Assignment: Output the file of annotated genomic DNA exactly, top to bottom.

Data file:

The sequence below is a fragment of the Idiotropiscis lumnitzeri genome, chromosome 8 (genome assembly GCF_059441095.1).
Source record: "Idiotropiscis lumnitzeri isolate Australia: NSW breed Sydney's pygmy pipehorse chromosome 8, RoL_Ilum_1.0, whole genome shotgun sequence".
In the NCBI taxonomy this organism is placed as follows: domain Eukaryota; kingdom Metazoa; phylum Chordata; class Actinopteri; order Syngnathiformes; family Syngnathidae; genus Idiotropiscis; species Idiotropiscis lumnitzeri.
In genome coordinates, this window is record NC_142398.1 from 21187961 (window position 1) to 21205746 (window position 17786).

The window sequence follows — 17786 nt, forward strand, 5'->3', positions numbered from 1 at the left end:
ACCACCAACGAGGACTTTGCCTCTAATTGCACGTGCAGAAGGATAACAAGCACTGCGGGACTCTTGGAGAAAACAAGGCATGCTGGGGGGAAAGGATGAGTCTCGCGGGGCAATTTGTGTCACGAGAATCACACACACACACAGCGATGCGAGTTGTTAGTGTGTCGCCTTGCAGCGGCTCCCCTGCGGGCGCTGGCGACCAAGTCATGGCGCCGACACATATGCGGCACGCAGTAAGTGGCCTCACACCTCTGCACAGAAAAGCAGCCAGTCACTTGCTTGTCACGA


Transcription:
The sequence below is a fragment of the Idiotropiscis lumnitzeri genome, chromosome 8 (genome assembly GCF_059441095.1).
Source record: "Idiotropiscis lumnitzeri isolate Australia: NSW breed Sydney's pygmy pipehorse chromosome 8, RoL_Ilum_1.0, whole genome shotgun sequence".
In the NCBI taxonomy this organism is placed as follows: domain Eukaryota; kingdom Metazoa; phylum Chordata; class Actinopteri; order Syngnathiformes; family Syngnathidae; genus Idiotropiscis; species Idiotropiscis lumnitzeri.
In genome coordinates, this window is record NC_142398.1 from 21187961 (window position 1) to 21205746 (window position 17786).

The window sequence follows — 17786 nt, forward strand, 5'->3', positions numbered from 1 at the left end:
ACCACCAACGAGGACTTTGCCTCTAATTGCACGTGCAGAAGGATAACAAGCACTGCGGGACTCTTGGAGAAAACAAGGCATGCTGGGGGGAAAGGATGAGTCTCGCGGGGCAATTTGTGTCACGAGAATCACACACACACACAGCGATGCGAGTTGTTAGTGTGTCGCCTTGCAGCGGCTCCCCTGCGGGCGCTGGCGACCAAGTCATGGCGCCGACACATATGCGGCACGCAGTAAGTGGCCTCACACCTCTGCACAGAAAAGCAGCCAGTCACTTGCTTGTCACGA